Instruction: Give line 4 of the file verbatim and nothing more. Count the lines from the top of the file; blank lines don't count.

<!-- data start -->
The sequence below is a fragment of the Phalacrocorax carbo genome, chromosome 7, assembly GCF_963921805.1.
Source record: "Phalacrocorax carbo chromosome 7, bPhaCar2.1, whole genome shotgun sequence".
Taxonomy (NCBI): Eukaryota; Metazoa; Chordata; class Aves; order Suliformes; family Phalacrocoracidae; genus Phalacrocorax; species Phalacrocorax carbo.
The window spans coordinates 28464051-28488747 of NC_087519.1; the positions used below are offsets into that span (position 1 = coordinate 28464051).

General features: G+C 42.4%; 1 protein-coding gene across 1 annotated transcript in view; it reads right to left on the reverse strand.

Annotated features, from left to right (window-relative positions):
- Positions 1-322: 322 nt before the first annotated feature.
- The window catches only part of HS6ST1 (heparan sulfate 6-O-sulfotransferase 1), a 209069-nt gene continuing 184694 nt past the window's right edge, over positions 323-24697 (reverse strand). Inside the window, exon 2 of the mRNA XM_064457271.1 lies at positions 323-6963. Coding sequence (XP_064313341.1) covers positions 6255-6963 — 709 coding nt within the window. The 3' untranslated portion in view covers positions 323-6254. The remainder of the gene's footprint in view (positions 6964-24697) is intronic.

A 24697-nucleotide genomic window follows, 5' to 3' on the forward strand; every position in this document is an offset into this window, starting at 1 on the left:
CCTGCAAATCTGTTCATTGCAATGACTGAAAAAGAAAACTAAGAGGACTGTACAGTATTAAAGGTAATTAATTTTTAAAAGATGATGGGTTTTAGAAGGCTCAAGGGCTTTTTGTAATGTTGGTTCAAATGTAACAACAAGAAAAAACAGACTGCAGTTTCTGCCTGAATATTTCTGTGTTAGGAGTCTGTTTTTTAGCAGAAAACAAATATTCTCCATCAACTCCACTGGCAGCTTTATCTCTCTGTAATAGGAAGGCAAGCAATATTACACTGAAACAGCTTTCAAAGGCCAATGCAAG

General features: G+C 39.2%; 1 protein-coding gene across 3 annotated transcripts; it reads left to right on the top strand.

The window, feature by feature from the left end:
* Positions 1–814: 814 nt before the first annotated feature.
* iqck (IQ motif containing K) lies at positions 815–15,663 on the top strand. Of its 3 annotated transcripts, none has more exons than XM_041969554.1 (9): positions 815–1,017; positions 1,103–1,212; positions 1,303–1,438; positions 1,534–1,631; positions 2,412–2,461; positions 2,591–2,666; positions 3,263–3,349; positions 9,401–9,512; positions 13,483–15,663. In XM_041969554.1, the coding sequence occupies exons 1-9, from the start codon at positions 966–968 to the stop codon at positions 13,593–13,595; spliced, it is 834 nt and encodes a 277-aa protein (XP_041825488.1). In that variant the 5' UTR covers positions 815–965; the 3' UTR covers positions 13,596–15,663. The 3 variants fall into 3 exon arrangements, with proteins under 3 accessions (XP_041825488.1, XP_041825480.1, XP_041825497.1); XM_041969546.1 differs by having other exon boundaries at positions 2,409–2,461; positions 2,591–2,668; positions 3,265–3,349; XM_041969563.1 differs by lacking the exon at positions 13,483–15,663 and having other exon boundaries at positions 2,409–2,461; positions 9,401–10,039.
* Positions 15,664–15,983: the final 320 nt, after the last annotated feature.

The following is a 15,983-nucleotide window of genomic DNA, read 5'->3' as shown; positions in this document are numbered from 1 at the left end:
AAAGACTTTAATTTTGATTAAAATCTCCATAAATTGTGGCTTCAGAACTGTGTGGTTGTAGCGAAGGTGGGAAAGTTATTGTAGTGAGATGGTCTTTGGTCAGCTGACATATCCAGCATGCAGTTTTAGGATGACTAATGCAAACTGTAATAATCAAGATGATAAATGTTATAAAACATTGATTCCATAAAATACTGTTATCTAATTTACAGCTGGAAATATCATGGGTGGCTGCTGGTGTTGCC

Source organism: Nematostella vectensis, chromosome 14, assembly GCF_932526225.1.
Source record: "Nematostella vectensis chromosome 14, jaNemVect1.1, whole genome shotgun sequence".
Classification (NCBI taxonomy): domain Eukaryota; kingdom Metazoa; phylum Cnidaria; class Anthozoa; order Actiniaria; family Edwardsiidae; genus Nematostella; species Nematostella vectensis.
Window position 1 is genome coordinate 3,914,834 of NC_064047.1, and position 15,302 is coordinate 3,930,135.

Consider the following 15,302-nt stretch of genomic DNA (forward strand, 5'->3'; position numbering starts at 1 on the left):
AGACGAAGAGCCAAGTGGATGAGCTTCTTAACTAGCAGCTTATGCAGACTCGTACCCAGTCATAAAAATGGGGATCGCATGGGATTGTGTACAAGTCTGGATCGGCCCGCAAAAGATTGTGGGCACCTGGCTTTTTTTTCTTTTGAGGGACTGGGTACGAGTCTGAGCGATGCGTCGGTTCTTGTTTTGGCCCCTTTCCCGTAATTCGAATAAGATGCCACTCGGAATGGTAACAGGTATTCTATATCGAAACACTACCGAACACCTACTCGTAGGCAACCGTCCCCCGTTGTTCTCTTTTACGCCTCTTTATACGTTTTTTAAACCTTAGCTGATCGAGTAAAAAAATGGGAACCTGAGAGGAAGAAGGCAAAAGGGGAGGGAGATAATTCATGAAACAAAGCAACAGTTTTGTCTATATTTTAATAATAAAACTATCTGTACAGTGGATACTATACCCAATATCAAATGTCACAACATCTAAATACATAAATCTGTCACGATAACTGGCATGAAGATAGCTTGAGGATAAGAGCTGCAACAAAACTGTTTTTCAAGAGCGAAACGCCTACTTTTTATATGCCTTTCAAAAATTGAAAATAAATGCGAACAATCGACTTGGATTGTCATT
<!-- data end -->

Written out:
The window spans coordinates 28464051-28488747 of NC_087519.1; the positions used below are offsets into that span (position 1 = coordinate 28464051).